Dragon Age Inquisition has a weird engine mechanic where the speed of loading the game is controlled by the FPS you get during the loading screens. Even if you play at @60Hz monitor with in-game VSync enabled, the FPS on loading screen goes up to 200, so the game can load at its normal pace. Once the game loads, the FPS goes down to 60 again. If you limit the FPS to 30 or 60 with any of the external tools (including RTSS) in Inquisition, it will also limit the FPS on loading screens, which causes the game to load dramatically slow (since it cannot reach that 200 anymore). The lower the FPS, the longer loading screns are.
I think that similar thing happened in original Skyrim when people tried to lock the game at 30 FPS. The game would load a lot slower than without FPS cap. I also read that people who played Fallout 4 with high refresh rate monitors and unlocked FPS used to have (still have?) a bug where the game would get stuck after interacting with a terminal. The reason was that terminal interface was not designed to work at 90+ FPS. The solution was to ALT+TAB, open RTSS window and lock the game temporarily to 90 FPS to interact with terminal. Once you were done with the terminal you had to ALT+TAB again to disable that 90 FPS cap and play with unlocked FPS.
These are just three examples from the top of my head. A hotkey toggle for FPS limiter in RTSS would fix all these issues. In Fallout 4 you could just quickly toggle the FPS cap to avoid that terminal bug and then toggle it off once you're done. In Inquisition we could just disable the FPS cap during the loading screen with one finger tap and enable it again once the game loads. I know that it would be useful only for few problematic games, but I think it would be a great feature to have. Would something like that be hard to implement?
I must agree, the possibility to make changes to frame limiting settings and seeing results directly in real time is as good as it gets. Imagine modifying some of these without tabbing out for testing: FPS/MS Limit up/down, scanline sync settings, RTSS VS in game fps limiter, etc.
In Rainbow Six Siege the in game limiter must be set 2 fps below max Hz not to jump over, and it still tears considerably with G-Sync active. Ubisoft.
I would love to help test something like that. I believe Fallout 4 has the same engine thing as DA:I where the loading screens FPS determines how quickly loading can be done. There is a mod that unlocks vysnc in Fallout 4 just for loading screens and it makes a HUGE difference on a SATA/M.2 SSD.
Some development news:
My vacation is over (sadly) and I'm back to work. I spent these weekends on implementing support for upcoming NVIDIA cards and the first beta with initial support for new GPU architecture is ready (basic overclocking, voltage control, monitoring and fan control support), we'll upload it once the cards are officially announced.
Some more development news.
MSI Afterburner 4.6.0 beta (currently beta 7, may change on release) with basic RTX 20x0 series support is around the corner with the following changes:
· Added NVIDIA Turing GPU architecture support:
o Added voltage control for reference design NVIDIA GeForce RTX 20x0 series graphics cards
o Advanced GPU Boost control for NVIDIA GeForce RTX 20x0 series graphics cards. Extended voltage/frequency curve editor on GeForce RTX 20x0 family graphics cards allows you to tune additional piecewise power/frequency floor and temperature/frequency floor curves. Control points on those new curves allow you to control GPU Boost power and thermal throttling algorithms more precisely than traditional power limit and thermal limit sliders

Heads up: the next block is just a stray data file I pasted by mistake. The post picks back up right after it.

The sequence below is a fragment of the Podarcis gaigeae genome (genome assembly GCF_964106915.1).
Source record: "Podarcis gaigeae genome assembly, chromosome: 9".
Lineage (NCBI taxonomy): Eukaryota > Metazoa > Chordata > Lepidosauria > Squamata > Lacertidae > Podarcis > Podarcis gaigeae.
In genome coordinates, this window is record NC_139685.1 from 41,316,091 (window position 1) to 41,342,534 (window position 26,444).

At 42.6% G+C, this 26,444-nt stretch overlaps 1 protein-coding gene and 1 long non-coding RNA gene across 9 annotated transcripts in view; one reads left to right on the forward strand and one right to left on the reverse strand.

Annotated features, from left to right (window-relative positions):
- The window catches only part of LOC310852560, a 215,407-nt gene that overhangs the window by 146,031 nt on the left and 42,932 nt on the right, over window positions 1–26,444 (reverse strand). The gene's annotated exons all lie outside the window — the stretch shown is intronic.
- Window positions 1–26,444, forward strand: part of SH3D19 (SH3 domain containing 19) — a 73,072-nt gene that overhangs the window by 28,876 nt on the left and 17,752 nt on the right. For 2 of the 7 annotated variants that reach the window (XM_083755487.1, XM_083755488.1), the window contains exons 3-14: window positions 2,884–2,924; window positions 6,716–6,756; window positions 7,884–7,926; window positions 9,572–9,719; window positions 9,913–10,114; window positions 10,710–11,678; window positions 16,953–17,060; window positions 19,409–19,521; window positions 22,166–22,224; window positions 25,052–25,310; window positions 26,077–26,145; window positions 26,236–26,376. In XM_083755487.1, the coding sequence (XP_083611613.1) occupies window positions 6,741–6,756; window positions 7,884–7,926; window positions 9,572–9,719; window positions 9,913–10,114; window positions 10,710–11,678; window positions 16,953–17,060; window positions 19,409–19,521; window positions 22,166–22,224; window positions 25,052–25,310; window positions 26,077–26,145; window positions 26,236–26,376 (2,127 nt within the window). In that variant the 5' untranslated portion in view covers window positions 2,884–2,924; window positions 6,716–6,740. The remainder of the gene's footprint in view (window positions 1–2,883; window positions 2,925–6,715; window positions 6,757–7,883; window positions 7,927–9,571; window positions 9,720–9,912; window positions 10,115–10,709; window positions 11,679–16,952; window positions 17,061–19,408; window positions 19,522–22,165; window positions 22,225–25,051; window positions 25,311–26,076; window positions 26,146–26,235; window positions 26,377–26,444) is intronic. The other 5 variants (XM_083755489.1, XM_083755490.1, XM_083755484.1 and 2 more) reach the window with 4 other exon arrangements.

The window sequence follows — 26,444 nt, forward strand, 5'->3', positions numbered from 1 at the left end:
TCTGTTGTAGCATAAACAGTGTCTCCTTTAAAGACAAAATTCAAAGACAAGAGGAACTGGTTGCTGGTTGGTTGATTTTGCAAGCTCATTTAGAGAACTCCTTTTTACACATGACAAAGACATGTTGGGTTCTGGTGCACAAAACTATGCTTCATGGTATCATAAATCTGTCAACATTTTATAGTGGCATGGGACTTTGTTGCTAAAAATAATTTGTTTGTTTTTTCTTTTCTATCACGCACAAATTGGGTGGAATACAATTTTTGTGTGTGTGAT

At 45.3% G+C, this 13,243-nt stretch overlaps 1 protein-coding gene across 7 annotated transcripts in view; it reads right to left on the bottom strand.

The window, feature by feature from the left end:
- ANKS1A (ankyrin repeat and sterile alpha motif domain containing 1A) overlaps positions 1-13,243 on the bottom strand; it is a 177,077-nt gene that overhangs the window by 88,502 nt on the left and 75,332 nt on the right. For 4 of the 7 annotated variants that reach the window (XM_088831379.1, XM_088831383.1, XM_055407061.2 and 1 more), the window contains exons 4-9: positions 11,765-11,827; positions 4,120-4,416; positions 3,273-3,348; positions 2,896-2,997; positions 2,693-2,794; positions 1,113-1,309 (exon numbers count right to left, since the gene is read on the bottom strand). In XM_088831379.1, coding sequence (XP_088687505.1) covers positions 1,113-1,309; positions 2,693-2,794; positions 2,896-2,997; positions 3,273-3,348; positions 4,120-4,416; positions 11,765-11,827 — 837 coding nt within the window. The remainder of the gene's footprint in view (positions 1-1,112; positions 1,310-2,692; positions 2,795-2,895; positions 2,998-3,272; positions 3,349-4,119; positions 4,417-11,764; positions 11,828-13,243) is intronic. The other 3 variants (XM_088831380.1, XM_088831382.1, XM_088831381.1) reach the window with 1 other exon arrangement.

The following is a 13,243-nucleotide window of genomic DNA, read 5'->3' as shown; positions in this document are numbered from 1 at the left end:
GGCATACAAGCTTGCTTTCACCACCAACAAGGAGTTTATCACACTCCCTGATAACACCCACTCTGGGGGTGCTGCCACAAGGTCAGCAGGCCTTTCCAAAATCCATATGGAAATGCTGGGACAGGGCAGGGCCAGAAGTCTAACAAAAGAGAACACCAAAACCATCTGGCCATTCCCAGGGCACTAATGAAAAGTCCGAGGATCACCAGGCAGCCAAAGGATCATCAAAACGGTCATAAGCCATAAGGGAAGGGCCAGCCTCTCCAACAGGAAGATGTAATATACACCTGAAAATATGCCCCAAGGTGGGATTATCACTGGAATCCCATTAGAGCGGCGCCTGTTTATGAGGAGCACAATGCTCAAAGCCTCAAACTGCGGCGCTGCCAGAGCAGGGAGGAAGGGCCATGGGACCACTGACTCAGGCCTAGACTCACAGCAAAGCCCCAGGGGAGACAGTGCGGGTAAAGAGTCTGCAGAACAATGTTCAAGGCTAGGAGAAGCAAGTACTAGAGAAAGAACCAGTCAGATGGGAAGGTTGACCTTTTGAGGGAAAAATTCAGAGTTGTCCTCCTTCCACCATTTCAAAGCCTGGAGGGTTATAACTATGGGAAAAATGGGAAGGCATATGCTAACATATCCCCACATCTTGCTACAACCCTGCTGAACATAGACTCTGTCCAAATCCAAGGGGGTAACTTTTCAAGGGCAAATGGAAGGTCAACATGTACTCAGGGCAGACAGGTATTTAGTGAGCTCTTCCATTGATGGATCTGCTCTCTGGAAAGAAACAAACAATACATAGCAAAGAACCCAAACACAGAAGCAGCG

o Hardware abstraction layer has been revamped to provide support for multiple independent fans per GPU due to introducing dual fan design on reference design NVIDIA GeForce RTX 20x0 series graphics cards and due to introducing native dual fan control in NVAPI. Both fans of NVIDIA GeForce RTX 20x0 can be monitored independently in hardware monitoring module now and can be controlled synchronically in manual mode
· Hardcoded voltage/frequency curve clock multiplier implementation has been replaced with heuristic multiplier detection in order to provide unified voltage/frequency curve control implementation for NVIDIA Pascal and newer NVIDIA GPU architectures
· Improved realtime voltage/frequency curve editor GUI scaling. Now GUI is scaled property when adjusting skin scaling with open voltage/frequency curve editor window
· Added Monolithic Power Systems MP2888A voltage controllers support to provide compatibility with future custom design MSI graphics cards
· Added thermal offset for CPU temperature monitoring on AMD Ryzen 7 2700X processors
· Pagefile usage” graph in hardware monitoring module has been renamed to “Commit charge”
· RivaTuner Statistics Server has been upgraded to v7.2.0 (currently beta 4, changes list were documented in this thread earlier)
Public beta is hopefully expected in the end of this week. That's everything related to new generation of GPUs, which I can squeeze from RTX 20x0 cards with remote debugging and without having it installed here. I expect my card to arrive in the beginning of September, then probably we'll add some more RTX 20x0 related features to AB. NVIDIA introduced new overclocking scanner API for these cards to allow vendors to provide automated overclocking, it sounds rather promising but I'll need to play with it a bit myself to decide if it is reliable and worth being supported in MSI AB.
I presume that it is not possible to include this excellent new feature for previous hardware (10x0 for example)?
Probably not, but I can dream
It sounds like nvidia are allowing us to get 'under the hood' of GPU Boost more with the new cards.
New API requires R400 or newer driver series, I don't have them installed on my GTX 10x0 rig so I cannot say for sure and comment backward compatibility with it. But I'd guess that power/frequency and temperature/frequency curves will be editable on RTX only.